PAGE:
Windows IoT Core: Logging to Syslog server

Syslog servers are most popular in Linux world. These servers accept logs from different clients and are not opened to external network. There are also Syslog servers available for Windows. This blog post shows how to write messages to Syslog server from WIndows 10 IoT Core background application.

Syslog server

Syslog server is logging server. Usually it is separate box or virtual machine that is configured to accept log messages and not accept any users from external network. If some system or device gets hacked then usually Syslog server is not accessible and logs are there to analyze what happened.

syslog-server
Example of network with Syslog server.
Copyright belongs to Network Management Software

For more information about Syslog server follow these links:

ILogger interface

In my TemperatureStation IoT solution I use ILogger interface to support multiple logger implementations.


internal interface ILogger
{
    void Debug(string message);
    void Info(string message);
    void Warn(string message);
    void Error(string message);
    void Critical(string message);
}

Now let’s get to logger implementation.

Adding support for syslog server

To write logger for Syslog server we need enum with log levels. These doesn’t match completely with ones used in .NET based logging solutions.


public enum SyslogLogLevel
{
    Emergency,
    Alert,
    Critical,
    Error,
    Warn,
    Notice,
    Info,
    Debug
}

And here is the logger class for Syslog. It’s simple and primitive but it works. The most important method in this class is Send() method. All other methods are just shortcuts for it that come in with ILogger interface.


internal class SyslogLogger : ILogger
{
    private const string SyslogClientName = "RPI-001";
    private const string SyslogHost = "192.168.210.2";
    private const int SyslogPort = 514;
    private const int SyslogFacility = 16;
 
    public void Critical(string message)
    {
        Send(SyslogLogLevel.Critical, message);
    }
 
    public void Debug(string message)
    {
        Send(SyslogLogLevel.Debug, message);
    }
 
    public void Error(string message)
    {
        Send(SyslogLogLevel.Error, message);
    }
 
    public void Info(string message)
    {
        Send(SyslogLogLevel.Info, message);
    }
 
    public void Warn(string message)
    {
        Send(SyslogLogLevel.Warn, message);
    }
 
    internal static void Send(SyslogLogLevel logLevel, string message)
    {
        if (string.IsNullOrWhiteSpace(SyslogHost) || SyslogPort <= 0)
        {
            return;
        }
 
        var hostName = Dns.GetHostName();
        var level = SyslogFacility * 8 + (int)logLevel;
        var logMessage = string.Format("<{0}>{1} {2}", level, hostName, message);
        var bytes = Encoding.UTF8.GetBytes(logMessage);
 
        using (var client = new UdpClient())
        {
            client.SendAsync(bytes, bytes.Length, SyslogHost, SyslogPort)
                  .Wait();
        }
    }
}

Here is the fragment of code that shows how loggers based on ILogger interface are used in my TemperatureStation solution.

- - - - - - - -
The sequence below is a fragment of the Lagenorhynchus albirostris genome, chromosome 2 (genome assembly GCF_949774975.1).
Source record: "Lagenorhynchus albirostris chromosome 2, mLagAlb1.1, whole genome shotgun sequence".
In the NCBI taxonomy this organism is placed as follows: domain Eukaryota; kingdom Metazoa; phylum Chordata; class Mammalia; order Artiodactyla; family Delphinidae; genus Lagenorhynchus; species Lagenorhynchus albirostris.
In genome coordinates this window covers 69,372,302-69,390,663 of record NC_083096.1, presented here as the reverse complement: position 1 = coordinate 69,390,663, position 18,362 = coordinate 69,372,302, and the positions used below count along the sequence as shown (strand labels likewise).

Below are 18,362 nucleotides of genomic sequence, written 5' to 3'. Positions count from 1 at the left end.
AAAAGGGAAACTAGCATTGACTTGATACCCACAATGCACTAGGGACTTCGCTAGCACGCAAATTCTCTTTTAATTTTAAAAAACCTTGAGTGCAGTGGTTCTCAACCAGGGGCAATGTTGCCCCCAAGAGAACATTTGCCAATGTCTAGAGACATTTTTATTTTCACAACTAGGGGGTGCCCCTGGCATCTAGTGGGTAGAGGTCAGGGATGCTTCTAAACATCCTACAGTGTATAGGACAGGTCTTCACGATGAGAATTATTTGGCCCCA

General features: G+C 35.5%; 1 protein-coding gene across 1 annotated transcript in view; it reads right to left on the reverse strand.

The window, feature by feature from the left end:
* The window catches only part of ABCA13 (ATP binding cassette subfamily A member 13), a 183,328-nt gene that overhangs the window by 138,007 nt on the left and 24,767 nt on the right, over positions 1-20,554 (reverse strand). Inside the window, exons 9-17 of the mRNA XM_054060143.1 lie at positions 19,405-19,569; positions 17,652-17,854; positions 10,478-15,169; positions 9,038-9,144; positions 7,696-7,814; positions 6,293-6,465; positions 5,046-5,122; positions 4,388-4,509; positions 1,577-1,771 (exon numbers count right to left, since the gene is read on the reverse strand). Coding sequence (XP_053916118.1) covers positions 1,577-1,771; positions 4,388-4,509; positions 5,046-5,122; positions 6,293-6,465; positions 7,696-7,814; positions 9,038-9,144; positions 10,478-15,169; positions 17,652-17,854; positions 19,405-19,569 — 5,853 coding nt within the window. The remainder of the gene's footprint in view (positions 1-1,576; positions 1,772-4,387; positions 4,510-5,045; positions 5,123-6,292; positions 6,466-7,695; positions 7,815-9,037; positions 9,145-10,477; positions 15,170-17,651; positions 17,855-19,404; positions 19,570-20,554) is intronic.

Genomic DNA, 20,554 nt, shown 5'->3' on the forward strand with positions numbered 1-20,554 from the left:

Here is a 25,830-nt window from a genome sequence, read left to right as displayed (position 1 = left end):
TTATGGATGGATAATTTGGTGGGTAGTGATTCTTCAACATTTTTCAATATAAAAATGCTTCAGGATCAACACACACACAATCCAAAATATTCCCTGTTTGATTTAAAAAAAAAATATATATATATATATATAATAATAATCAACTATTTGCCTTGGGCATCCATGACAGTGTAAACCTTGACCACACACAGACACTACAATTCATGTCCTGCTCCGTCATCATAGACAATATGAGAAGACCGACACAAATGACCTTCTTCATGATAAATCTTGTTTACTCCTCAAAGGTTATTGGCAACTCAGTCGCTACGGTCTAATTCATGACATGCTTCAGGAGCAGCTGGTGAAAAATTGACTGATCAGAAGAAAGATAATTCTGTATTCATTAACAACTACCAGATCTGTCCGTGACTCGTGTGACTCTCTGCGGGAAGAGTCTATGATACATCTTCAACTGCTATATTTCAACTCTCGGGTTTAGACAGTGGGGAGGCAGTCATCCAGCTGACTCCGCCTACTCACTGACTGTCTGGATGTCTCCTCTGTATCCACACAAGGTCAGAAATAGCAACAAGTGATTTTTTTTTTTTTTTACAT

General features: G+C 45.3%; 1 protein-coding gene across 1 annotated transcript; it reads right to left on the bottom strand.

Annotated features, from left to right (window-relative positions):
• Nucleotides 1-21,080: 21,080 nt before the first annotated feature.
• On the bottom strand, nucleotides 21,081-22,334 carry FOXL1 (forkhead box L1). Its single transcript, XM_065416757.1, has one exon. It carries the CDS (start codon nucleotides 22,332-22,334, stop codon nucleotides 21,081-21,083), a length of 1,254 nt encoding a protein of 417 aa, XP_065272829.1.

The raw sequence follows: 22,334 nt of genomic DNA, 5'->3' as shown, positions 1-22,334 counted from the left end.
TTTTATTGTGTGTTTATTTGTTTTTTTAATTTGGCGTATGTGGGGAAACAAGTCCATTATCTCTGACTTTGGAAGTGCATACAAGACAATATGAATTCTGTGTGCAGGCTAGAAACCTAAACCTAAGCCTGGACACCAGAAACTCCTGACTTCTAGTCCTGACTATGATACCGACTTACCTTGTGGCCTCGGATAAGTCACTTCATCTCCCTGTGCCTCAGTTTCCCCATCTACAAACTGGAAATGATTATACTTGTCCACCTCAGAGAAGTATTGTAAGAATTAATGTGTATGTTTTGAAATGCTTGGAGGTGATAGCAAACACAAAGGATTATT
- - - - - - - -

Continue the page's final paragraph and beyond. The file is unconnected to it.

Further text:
_logger.Info("Timer callback: reading and reporting sensors");
 
try
{
    var readings = _sensorsClient.ReadSensors();
    await _reportingClient.ReportReadings(readings);
 
    _logger.Info(readings.ToString());
}
catch (Exception ex)
{
    _logger.Critical(ex.ToString());
}
 
_logger.Info("Timer callback: reading and reporting is done");

And here is how Visual Syslog Server monitor is displaying messages sent from my RaspberryPI.

Visual Syslog Server

NB! You can use the same code also with Linux based Syslog servers as they share the same protocol.

Wrapping up

Connecting good things from two worlds may work out as perfect solution. Here we took Syslog server that is popular in Linux world and used it as logging solution for IoT service running on Windows IoT Core and RaspberryPI. We wrote some lines of code to make it work and we were able to send log messages to Syslog server.



See also

5 thoughts on “Windows IoT Core: Logging to Syslog server

  • Martin says:

    Maybe I’m wrong but isn’t there a potential life time problem with this sending code?

    using (var client = new UdpClient())
    {
    client.SendAsync(bytes, bytes.Length, SyslogHost, SyslogPort)
    .Wait();
    }

    If SendAsync is slow (e.g. under high system load) Dispose on the UdpClient could be called before the sending is complete (or rather started at all) and thus we might lose our beautiful log message silently or worse get an uncaught exception in a threadpool thread that might tear down the app if we forget to hook up on such uncaught exceptions. Or is this not an issue? Haven’t checked this deeply but I’m worried.

  • Martin says:

    Let me take this back, I missed the Wait() at the end :)! But if you’re going to Wait() anyway I’d suggest usng Send() directly instead of SendAsync() to not spend as much resources.

  • Gunnar says:

    On UWP we don’t have Send(), we have only SendAsync() and if we are not interested in asynchrounous call then we can wait just like I did here.

  • Martin says:

    Thanks, I see, please let me take back everything :).

  • Gunnar says:

    Why? You are on a right track here. Actually for UWP and ASP.NET Core I should be able to use shared logger interface and on both I can go with async code. ASP.NET Core has full support for it.

Leave a Reply

Your email address will not be published. Required fields are marked *